Work alongside your immigration attorney to find out exactly how you can prove your work abroad in your petition.

Ability to Pay

One of the main reasons that an EB-1C RFE or even a denial is issued is when the employer is unable to prove that the wages for the beneficiary can be paid according to what is promised on the job offer.

Keep in mind that your employer not only needs to have the capacity to pay these wages, they also need to be able to prove that they have this capacity. The way to do this is to provide the USCIS with annual reports for the company, the net income, current assets, financial statements, and tax returns.

One great way to prove that you are able to pay this wage is if your employer has paid you this wage in the past. Work with your immigration attorney to make sure that this requirements is satisfactorily met.

What If My EB-1C Petition is Denied Without an RFE?

The USCIS is under no obligation to issue you an RFE, so there are times when you receive a denial or a rejection right off the bat. If this happens, then there are a few options available to you.

Re-file

If your rejection is based on something simple such as a lack of documents or a mistake on the petition, you can always just work with your attorney to fix these mistakes and have your employer file a second petition.

However, if your petition was denied because of a more serious issue like a lack of qualifications or a criminal record, you may need to seek alternative routes.

Make a Motion

You can make one of two legal motions if your EB-1C gets denied without an RFE. A Motion to Reopen the case is appropriate if new evidence has come to light that could change the outcome of the decision if it had been considered.

A Motion to Reconsider is for situations where you and your attorney believe that the officer who evaluated your case was wrong in his or her decision. With this route, you should be ready to argue why you think the outcome was incorrect from a legal standpoint. It is not advisable to do this without an attorney.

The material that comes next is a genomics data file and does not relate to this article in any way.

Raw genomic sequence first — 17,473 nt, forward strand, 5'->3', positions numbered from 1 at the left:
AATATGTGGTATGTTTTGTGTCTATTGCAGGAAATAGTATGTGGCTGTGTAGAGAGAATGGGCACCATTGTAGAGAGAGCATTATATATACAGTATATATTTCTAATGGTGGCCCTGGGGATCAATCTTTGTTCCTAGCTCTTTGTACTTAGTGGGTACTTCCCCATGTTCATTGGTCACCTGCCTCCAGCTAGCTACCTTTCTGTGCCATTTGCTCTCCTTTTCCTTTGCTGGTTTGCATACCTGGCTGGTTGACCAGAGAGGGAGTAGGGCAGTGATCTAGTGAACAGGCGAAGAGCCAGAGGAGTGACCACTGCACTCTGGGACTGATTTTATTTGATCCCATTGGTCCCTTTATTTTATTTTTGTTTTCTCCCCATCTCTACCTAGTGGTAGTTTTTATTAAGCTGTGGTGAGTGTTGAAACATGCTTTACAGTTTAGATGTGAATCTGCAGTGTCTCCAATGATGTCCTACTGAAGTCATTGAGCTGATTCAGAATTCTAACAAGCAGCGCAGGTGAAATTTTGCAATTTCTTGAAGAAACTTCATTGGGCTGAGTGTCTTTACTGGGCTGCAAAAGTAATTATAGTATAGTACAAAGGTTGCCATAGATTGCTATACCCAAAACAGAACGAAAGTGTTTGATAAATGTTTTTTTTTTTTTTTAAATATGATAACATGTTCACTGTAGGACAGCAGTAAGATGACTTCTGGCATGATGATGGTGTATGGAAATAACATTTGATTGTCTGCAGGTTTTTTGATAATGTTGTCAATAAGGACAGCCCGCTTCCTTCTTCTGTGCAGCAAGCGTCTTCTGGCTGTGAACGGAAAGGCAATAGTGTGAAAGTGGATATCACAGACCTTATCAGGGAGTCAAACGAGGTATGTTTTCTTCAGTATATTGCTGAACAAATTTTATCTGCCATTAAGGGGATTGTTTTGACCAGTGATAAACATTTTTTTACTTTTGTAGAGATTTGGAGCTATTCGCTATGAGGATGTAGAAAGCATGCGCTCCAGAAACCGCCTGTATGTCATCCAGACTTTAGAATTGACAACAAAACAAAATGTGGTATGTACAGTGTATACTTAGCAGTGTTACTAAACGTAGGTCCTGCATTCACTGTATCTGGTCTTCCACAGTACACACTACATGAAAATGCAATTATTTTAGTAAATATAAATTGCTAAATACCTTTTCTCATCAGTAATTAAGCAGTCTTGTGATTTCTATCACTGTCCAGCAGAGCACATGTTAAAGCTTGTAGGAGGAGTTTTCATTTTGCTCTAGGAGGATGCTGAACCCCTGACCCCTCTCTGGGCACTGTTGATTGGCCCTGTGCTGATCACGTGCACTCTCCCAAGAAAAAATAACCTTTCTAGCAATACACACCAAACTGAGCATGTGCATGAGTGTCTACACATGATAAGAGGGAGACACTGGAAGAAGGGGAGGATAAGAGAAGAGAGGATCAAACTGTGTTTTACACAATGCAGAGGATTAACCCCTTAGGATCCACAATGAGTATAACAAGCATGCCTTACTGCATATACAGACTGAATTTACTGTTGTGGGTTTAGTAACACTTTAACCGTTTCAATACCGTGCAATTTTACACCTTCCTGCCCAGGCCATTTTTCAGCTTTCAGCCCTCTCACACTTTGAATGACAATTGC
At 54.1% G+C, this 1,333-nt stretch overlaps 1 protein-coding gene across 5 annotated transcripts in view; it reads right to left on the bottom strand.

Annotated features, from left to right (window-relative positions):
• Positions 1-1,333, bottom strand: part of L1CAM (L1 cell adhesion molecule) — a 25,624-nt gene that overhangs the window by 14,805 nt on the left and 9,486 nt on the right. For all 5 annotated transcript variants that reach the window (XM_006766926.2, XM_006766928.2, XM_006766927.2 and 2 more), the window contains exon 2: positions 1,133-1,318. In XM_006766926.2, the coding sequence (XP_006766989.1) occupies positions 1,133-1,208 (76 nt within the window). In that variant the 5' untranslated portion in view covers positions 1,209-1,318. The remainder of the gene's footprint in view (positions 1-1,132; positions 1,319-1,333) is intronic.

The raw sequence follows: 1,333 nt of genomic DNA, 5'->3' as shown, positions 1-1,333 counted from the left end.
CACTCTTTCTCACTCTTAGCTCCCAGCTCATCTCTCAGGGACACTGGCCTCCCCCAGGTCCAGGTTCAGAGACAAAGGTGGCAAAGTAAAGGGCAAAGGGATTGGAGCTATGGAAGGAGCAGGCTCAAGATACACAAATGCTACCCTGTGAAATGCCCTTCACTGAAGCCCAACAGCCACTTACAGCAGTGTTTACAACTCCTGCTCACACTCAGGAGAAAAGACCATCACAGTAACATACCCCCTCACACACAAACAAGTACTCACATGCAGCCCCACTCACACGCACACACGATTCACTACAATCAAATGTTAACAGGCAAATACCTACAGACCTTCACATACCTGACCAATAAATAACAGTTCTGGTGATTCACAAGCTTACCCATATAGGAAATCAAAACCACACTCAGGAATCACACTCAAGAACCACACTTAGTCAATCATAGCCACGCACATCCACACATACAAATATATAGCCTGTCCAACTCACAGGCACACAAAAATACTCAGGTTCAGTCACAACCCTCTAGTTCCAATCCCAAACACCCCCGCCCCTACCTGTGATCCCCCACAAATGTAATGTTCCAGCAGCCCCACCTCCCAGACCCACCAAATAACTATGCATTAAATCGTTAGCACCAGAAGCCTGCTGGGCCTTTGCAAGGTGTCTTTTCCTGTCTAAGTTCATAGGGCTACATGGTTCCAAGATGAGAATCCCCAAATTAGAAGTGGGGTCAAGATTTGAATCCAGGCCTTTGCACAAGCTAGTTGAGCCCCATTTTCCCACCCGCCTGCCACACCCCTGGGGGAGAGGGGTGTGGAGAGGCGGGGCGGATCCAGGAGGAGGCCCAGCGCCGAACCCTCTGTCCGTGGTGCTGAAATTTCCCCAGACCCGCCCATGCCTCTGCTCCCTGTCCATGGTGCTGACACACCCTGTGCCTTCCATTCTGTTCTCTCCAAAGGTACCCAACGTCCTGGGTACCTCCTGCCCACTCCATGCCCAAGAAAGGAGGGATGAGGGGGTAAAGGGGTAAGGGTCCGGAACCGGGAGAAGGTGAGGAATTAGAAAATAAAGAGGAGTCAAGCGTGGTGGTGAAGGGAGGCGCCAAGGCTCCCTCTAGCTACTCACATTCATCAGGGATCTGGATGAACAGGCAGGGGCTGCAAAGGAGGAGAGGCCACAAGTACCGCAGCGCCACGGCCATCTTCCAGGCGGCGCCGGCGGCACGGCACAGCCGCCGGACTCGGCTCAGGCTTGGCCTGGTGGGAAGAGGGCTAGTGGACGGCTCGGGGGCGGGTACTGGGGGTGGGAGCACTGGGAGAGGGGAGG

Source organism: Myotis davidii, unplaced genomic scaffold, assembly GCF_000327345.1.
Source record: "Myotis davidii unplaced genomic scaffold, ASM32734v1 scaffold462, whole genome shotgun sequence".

Appeal

While a legal motion targets the entity that made the decision, an appeal is made to a third party that will either uphold or overturn the evaluating officer’s decision. That third party will most likely be the Administrative Appeals Office (AAO).

Unfortunately, the AAO usually chooses to uphold the previous decision rather than overturn it, so appealing may not be the best path if you do not have new evidence to present.

Find a Different Path

You may also want to consider choosing a different employment-based green card option instead of the EB-1C. The EB-2 is for those who possess exceptional ability in their field or hold advanced degrees. The EB-3 is for anyone who has a job offer from a U.S. employer that is not seasonal or temporary.

However, both the EB-2 and the EB-3 require a PERM Labor Certification as a first step to the petitioning process. They also may have increased priority date waiting times depending on your country of origin. Speak with your attorney to find out if these options would be right for your case.

How Our Immigration Attorneys Can Help

One of the major mistakes that petitioners make when going through the EB-1C process is attempting to do it alone. It’s never a good idea to try and tackle any large project without the help of an expert and the same goes for immigration law. To avoid the major issues that lead to an EB-1C RFE, retaining a qualified attorney is the first step to success.

Here at SGM Law Group, our immigration lawyers have dealt with countless EB-1C RFEs for a wide variety of clients and situations. Rest assured that with us, your case couldn’t be in better hands. We handle everything from the RFE response to working alongside you to learn about your unique immigration situation.

To get in touch with one of our experienced attorneys, you can fill out this contact form and schedule your comprehensive consultation today.